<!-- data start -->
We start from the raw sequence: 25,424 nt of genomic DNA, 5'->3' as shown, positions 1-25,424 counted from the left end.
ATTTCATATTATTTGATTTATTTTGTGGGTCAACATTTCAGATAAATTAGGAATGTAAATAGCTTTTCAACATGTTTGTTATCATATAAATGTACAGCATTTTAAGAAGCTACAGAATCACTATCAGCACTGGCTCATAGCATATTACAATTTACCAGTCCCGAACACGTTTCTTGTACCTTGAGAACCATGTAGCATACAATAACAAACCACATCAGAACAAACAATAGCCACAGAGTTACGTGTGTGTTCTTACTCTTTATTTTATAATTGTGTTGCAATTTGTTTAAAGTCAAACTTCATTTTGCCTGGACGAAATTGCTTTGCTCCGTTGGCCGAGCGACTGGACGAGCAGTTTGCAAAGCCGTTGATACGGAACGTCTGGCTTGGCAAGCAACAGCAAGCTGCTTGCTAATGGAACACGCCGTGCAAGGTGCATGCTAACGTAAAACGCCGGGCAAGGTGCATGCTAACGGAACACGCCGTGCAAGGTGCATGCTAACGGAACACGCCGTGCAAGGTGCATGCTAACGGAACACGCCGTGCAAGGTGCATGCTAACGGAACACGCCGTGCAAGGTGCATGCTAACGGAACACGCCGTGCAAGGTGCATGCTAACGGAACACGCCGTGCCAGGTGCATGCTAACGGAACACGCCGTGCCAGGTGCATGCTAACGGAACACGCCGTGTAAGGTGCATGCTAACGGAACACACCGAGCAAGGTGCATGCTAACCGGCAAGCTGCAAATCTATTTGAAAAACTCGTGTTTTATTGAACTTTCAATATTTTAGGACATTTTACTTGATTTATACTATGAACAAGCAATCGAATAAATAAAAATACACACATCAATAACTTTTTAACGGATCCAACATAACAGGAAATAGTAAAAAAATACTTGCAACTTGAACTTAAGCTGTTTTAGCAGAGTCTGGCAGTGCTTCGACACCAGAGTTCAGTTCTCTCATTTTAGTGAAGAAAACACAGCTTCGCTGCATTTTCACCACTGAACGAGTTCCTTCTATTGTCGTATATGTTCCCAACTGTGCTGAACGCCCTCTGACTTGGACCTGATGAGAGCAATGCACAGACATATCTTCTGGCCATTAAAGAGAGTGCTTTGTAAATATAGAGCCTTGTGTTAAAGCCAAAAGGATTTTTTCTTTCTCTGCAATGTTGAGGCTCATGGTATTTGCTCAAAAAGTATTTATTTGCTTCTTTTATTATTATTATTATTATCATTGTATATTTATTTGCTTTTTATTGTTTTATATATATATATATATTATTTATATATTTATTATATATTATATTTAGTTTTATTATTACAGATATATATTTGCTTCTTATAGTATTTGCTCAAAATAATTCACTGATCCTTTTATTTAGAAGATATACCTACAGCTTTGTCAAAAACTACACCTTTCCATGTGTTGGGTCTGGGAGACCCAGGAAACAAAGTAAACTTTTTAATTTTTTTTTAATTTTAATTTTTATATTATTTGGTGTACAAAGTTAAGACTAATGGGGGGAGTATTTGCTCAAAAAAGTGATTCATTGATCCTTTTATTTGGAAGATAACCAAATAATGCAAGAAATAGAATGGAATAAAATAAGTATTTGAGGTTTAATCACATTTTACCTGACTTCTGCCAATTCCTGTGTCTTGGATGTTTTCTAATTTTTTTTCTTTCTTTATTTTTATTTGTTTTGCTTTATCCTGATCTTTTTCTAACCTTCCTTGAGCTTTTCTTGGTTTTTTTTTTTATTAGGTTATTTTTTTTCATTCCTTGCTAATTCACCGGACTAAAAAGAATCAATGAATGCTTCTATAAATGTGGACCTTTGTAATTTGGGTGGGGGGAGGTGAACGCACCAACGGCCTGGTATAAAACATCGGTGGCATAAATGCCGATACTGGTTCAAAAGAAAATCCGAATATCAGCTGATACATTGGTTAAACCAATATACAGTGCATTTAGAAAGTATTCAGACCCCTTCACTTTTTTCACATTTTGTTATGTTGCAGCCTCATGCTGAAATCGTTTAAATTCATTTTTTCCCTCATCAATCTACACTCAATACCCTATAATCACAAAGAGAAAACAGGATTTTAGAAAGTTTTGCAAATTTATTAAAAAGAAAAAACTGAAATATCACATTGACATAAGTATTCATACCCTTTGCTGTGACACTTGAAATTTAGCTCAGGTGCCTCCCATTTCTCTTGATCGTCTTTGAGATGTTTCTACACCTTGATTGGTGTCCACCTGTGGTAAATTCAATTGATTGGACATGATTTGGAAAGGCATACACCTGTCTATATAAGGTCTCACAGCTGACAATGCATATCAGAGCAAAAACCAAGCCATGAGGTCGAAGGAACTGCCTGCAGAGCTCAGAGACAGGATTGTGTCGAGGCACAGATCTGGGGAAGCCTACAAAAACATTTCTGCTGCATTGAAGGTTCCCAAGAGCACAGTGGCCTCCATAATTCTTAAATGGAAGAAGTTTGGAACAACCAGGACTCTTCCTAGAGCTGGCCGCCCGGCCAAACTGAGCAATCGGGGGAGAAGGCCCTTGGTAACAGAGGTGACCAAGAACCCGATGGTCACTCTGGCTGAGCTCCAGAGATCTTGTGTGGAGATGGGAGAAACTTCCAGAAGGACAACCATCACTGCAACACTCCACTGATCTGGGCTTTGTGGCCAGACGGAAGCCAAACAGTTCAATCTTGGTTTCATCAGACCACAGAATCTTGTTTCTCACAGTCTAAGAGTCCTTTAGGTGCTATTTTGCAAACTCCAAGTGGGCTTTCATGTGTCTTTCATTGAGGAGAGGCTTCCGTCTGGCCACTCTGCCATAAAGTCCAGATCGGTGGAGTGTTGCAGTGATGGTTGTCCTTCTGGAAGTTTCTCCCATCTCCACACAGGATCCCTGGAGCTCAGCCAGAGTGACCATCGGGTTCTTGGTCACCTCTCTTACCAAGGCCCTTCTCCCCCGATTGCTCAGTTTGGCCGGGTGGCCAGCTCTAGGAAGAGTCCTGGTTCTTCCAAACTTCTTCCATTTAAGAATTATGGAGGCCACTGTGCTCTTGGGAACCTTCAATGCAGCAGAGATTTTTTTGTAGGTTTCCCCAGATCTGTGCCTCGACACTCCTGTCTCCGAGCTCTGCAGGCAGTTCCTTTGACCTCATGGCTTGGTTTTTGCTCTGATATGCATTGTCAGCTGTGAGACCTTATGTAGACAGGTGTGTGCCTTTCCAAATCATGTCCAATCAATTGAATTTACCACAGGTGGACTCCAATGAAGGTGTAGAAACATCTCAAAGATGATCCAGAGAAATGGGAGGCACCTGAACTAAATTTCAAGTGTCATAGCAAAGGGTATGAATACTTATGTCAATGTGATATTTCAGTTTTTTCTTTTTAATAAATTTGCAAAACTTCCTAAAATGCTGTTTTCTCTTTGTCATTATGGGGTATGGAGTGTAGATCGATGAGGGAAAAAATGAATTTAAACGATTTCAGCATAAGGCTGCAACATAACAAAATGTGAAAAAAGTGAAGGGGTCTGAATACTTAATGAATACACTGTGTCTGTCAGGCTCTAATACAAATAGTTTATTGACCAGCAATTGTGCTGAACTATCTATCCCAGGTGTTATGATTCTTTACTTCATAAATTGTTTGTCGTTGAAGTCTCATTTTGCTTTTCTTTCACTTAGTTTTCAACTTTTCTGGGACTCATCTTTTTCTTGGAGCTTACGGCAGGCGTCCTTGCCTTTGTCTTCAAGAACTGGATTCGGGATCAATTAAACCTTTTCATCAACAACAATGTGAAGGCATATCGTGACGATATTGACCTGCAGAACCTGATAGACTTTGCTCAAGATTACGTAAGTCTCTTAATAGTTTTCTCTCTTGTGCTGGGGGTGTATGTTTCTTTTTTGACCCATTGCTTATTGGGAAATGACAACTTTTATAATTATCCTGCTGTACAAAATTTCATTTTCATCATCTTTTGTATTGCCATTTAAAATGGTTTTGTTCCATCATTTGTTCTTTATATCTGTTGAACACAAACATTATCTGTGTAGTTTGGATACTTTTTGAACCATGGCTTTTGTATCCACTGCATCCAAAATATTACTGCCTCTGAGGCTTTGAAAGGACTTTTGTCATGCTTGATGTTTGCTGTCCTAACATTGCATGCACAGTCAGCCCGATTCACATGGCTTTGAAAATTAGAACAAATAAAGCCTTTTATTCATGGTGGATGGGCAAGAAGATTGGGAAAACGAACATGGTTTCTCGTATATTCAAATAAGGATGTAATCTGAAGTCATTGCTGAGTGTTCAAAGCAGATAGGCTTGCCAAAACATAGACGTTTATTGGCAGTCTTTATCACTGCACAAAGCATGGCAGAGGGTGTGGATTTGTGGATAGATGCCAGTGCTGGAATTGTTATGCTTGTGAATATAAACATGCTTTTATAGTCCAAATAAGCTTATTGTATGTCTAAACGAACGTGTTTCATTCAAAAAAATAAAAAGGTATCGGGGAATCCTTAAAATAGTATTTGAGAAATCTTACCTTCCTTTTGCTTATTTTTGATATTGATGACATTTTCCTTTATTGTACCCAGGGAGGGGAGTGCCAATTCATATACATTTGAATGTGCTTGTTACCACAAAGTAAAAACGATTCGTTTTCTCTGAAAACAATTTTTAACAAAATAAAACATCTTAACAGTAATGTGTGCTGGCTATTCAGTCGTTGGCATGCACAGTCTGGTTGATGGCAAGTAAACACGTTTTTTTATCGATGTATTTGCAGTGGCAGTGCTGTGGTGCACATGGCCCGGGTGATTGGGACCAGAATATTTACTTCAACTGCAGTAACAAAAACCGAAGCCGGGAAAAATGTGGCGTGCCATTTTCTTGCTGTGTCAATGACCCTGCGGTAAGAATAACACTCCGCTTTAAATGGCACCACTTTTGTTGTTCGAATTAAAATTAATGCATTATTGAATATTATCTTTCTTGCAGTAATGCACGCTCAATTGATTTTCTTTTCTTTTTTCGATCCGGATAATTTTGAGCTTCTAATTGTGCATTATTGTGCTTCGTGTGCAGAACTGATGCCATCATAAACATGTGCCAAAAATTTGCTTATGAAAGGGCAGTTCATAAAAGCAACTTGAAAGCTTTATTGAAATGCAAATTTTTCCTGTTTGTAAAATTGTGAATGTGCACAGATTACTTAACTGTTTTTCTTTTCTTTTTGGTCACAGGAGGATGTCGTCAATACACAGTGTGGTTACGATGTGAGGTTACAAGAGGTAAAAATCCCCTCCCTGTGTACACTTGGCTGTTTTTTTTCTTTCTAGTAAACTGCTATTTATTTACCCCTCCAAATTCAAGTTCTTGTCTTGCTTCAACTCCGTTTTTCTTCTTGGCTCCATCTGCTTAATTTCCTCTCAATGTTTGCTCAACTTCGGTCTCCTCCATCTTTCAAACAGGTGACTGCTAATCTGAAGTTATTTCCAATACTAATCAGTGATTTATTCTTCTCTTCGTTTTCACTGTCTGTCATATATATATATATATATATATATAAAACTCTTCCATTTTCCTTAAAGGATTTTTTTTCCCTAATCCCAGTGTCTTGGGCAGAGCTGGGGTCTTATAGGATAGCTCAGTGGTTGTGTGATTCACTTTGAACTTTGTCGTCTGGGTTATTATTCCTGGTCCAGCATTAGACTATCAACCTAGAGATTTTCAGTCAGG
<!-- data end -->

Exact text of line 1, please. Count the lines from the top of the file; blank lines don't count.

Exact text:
We start from the raw sequence: 25,424 nt of genomic DNA, 5'->3' as shown, positions 1-25,424 counted from the left end.